The chairperson of the Commission of Inquiry on Voting Patterns and Electoral Violence says electoral violence is a new and alien phenomenon in Zambian politics which the people of Zambia should reject with the contempt it deserves.
Justice Munalula Lisimba , says through the Commission which Government has established to inquire into the voting patterns and electoral violence from 2006 to 2016, Zambians have the opportunity to roundly and loudly reject electoral violence by recommending appropriate measures that should be taken to avoid a recurrence of the scourge.
He says if left unchecked, electoral violence has the potential to erode the positive gains Zambia has achieved in democratic governance since the introduction of multiparty politics in 1991 for which the country is admired world-over.
“This Commission of Inquiry is critical in helping us get to the root cause of the electoral violence that has been witnessed in our country in the recent past, in particular during the 2016 general elections. We have to ask questions such as ‘what happened, how did it happen, where did it happen, who was involved and who were the victims…. After this we will have to analyse the evidence that will be submitted to us by various people, and there-after recommend concrete measures to forestall future such occurrences,” said Justice Lisimba when he featured on a live CBC television programme dubbed “RoundTable” hosted by the television’s presenter Francis Kope in Lusaka this morning.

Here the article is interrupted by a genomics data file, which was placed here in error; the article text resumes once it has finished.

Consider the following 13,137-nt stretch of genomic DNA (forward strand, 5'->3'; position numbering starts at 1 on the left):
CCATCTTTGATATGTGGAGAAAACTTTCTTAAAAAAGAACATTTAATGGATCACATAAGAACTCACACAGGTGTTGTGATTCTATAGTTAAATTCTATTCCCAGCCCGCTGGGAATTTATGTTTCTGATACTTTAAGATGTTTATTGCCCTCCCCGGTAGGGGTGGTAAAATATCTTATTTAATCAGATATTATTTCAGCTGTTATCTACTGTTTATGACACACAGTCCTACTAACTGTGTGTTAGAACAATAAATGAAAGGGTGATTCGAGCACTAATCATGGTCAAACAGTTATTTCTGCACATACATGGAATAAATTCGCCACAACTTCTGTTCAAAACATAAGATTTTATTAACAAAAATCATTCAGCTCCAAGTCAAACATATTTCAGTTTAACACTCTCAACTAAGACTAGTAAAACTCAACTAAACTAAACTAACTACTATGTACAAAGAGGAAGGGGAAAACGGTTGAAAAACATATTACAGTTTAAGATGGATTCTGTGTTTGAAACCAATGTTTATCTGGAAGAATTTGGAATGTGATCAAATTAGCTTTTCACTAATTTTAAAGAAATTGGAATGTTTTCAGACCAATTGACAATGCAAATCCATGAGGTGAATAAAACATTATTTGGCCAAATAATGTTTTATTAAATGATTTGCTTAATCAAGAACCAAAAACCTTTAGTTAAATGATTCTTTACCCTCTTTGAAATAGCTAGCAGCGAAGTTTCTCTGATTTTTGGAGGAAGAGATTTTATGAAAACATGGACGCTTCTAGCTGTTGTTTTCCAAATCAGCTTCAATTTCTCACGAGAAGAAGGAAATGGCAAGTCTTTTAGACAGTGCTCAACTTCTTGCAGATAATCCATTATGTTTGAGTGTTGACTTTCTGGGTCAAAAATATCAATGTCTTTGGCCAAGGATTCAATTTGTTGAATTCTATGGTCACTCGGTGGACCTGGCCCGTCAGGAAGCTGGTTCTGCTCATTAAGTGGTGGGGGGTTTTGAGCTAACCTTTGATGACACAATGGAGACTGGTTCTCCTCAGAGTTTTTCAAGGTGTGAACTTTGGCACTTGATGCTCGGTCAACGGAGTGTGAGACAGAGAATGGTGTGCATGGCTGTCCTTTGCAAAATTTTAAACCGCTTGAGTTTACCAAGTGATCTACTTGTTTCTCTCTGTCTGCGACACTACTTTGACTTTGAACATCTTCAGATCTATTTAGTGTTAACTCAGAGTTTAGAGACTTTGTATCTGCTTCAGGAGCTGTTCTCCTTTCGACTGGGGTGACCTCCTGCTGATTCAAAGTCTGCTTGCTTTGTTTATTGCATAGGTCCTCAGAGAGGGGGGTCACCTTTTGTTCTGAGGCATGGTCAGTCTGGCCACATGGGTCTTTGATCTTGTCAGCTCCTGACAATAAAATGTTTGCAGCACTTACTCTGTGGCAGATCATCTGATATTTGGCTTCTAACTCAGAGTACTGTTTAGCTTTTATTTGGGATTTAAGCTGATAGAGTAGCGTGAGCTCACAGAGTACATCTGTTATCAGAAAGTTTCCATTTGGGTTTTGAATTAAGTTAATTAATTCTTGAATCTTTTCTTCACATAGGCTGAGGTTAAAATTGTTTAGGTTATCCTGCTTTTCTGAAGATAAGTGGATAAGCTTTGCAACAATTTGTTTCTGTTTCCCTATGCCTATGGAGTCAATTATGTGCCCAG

He added: “when there is violence during elections, voters fear to go out and cast their votes and this can seriously undermine the country’s democracy.”
Justice Lisimba further observed that the apparent inclination for some people to resort to violence whenever aggrieved, is lawless and unacceptable as grievances should be resolved in the courts of law and not through violence. That is anarchy.
He urged the general public to come forward and make submissions to the Commission when its starts its public hearings at Nakatindi hall in Lusaka on Monday next week.
“The Commission will hold public hearings at Nakatindi hall at the civic centre in Lusaka for three days from Monday through to Wednesday next week. I urge members of the public to come forward and make submissions to the Commission. The Commission will later move to other twonships in the capital city such as Mtendere, Chawama, Matero and Chilenje and there-after the rest of the country,” said Justice Lisimba.
President Edgar Lungu appointed the 15 member Commission of Inquiry on Voting Patterns and Electoral Violence on 21st October, 2016. The Commission was consequently sworn in by Chief Justice Ireen Mambilima on 28th October, 2016.
The mandate of the Commission is to inquire into the voting patterns in the general elections conducted from 2016 to 2016 and the electoral violence that characterized the 2016 general elections in order to come up with recommendations that will prevent the occurrence of violence in future elections and ensure that voting outcomes are reflective of the people’s free will.